Mugisha’s first restaurant, Crane Gardens Namugongo, used to attract close to 300 customers daily before COVID-19 struck.
Robert Mugisha is a 39-year-old businessman from Kibinge village, Masaka District. He dropped out of school in S4 and moved to Kampala in 2000. He has risen from being a newspaper vendor to owning two pork restaurants in Wakiso district, one in Namugongo and the other in Nansana.
However, these were affected by the lockdown instituted to curb the spread of COVID-19.
Below are his lessons from the lockdown.
1. Employee engagement: I have had time to engage my employees and listen to their feedback. Before the lockdown, there was never time to listen to feedback extensively. Everyone was preoccupied every day.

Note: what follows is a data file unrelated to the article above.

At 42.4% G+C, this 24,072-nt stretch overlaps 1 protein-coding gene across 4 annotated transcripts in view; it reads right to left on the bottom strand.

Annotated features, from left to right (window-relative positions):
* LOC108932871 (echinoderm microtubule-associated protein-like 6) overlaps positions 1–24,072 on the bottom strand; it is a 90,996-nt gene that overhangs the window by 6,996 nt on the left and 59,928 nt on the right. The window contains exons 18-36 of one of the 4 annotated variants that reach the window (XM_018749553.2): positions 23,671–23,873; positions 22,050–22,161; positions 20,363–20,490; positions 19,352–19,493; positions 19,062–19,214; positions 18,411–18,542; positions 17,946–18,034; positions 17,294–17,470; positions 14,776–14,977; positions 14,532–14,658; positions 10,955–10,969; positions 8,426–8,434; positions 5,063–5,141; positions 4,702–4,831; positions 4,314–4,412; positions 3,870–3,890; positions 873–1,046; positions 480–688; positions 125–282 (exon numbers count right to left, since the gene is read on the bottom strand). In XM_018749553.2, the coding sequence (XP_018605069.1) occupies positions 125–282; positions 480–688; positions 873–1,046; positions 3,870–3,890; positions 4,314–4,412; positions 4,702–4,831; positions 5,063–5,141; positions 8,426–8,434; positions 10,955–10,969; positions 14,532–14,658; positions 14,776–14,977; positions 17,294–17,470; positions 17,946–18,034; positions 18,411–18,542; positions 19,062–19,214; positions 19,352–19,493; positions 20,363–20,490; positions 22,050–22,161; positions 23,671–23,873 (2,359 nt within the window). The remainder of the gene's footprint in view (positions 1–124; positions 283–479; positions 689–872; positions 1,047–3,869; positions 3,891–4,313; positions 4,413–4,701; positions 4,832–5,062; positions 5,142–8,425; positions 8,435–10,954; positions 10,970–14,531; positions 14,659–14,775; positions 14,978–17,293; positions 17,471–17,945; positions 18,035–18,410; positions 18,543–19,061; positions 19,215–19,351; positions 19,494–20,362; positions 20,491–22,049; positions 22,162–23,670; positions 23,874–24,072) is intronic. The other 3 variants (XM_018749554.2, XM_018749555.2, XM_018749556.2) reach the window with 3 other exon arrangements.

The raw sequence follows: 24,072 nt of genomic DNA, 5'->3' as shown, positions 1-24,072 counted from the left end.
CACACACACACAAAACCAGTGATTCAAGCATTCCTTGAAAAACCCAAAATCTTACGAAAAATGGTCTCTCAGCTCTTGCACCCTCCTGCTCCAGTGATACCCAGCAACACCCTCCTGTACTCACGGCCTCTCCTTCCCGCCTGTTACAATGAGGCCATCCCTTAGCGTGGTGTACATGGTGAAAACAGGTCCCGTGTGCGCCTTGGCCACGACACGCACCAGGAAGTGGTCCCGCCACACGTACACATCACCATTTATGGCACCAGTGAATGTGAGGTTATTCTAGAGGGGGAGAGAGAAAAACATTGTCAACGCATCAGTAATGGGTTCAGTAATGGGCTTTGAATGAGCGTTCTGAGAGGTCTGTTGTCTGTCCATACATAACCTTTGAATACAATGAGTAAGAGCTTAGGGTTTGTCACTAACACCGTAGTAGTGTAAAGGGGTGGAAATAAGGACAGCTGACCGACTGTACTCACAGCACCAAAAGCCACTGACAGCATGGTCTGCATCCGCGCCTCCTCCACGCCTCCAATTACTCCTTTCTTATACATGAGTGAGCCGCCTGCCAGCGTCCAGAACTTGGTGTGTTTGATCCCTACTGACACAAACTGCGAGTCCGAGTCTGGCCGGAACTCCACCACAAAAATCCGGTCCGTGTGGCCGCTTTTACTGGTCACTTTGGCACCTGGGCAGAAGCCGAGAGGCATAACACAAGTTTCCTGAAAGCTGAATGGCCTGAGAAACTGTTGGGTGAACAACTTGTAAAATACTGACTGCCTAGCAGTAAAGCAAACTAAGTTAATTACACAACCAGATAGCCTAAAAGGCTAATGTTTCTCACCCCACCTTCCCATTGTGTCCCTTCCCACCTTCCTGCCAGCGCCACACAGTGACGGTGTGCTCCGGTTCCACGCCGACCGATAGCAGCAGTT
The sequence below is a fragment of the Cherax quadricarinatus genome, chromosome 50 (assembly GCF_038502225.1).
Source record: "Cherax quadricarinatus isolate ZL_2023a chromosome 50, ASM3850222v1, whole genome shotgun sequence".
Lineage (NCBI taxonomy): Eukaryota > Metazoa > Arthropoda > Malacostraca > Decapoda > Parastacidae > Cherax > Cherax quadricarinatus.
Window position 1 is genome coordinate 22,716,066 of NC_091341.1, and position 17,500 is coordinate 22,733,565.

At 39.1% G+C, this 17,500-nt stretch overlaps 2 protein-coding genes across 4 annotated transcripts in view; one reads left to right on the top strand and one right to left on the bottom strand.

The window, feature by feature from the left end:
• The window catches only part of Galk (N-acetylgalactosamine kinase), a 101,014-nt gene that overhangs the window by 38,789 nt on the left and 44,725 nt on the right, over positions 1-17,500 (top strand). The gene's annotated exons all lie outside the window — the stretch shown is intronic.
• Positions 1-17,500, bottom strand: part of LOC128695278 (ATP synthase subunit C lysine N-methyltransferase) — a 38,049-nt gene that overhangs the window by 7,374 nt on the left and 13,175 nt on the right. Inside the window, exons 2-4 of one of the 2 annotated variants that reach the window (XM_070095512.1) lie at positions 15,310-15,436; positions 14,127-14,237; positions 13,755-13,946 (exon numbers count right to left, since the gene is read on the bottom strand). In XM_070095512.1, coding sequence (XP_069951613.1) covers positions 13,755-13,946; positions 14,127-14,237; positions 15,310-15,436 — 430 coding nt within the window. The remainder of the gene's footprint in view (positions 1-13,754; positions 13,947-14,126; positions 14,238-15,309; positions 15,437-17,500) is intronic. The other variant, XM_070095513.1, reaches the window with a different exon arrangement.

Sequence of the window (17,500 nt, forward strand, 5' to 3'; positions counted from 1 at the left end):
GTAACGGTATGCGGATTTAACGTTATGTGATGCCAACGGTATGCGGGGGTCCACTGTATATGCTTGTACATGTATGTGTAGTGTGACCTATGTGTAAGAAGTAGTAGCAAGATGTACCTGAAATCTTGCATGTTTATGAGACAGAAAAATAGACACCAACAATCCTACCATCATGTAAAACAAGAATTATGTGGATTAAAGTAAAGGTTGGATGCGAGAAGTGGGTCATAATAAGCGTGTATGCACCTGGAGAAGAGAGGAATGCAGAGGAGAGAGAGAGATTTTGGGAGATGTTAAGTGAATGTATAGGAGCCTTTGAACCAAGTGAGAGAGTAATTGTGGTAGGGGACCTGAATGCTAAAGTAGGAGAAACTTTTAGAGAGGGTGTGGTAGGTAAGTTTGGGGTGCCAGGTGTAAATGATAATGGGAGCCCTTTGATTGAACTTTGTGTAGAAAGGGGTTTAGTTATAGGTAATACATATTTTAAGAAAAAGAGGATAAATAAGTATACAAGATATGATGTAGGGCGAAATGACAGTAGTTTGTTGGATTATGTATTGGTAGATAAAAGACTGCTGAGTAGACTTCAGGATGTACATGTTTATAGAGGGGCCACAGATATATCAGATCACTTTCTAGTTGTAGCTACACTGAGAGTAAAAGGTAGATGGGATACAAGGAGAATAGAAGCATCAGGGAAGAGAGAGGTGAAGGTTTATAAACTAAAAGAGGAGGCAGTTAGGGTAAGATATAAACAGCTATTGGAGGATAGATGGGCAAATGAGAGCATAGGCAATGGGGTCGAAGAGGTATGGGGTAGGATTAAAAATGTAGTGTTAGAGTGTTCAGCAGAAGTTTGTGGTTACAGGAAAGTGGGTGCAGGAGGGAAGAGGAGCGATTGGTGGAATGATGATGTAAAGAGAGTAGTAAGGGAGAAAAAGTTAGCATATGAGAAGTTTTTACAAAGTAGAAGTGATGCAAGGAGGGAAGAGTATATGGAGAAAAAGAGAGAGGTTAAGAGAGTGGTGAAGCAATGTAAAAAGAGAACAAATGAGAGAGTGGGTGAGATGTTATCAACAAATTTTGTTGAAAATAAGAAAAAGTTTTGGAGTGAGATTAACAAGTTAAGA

2. Diversification is key. As a business, we are thinking of including more items on our menu in the near future.
3. Minimising expenditure: We do not have as many customers as before COVID-19, the sales have been low and we had to cut costs.
4. Strengthening home deliveries: During the lockdown, most of our customers have been making orders from their homes so this has taught us that we needed to strengthen our delivery services.
5. Preparation for calamities: The lockdown has also taught us how to prepare for calamities that may affect our business negatively, just like COVID-19 has done. I, therefore, sat with my staff to devise ways of how to stay afloat. This will help us going forward.
About Mugisha's business
Established in the early 2000s, Mugisha's first restaurant, Crane Gardens Namugongo, used to attract close to 300 customers daily before COVID-19 struck. Early this year, Mugisha set up a second restaurant in Nansana. Just five months in business, this restaurant was attracting close to 50 customers a day.
In your copy of Pakasa pull-out this Monday, find out Mugisha's full story. He shares how the idea for pork restaurants was birthed, how much capital he invested, the hurdles he has had to jump over and what it takes to keep afloat.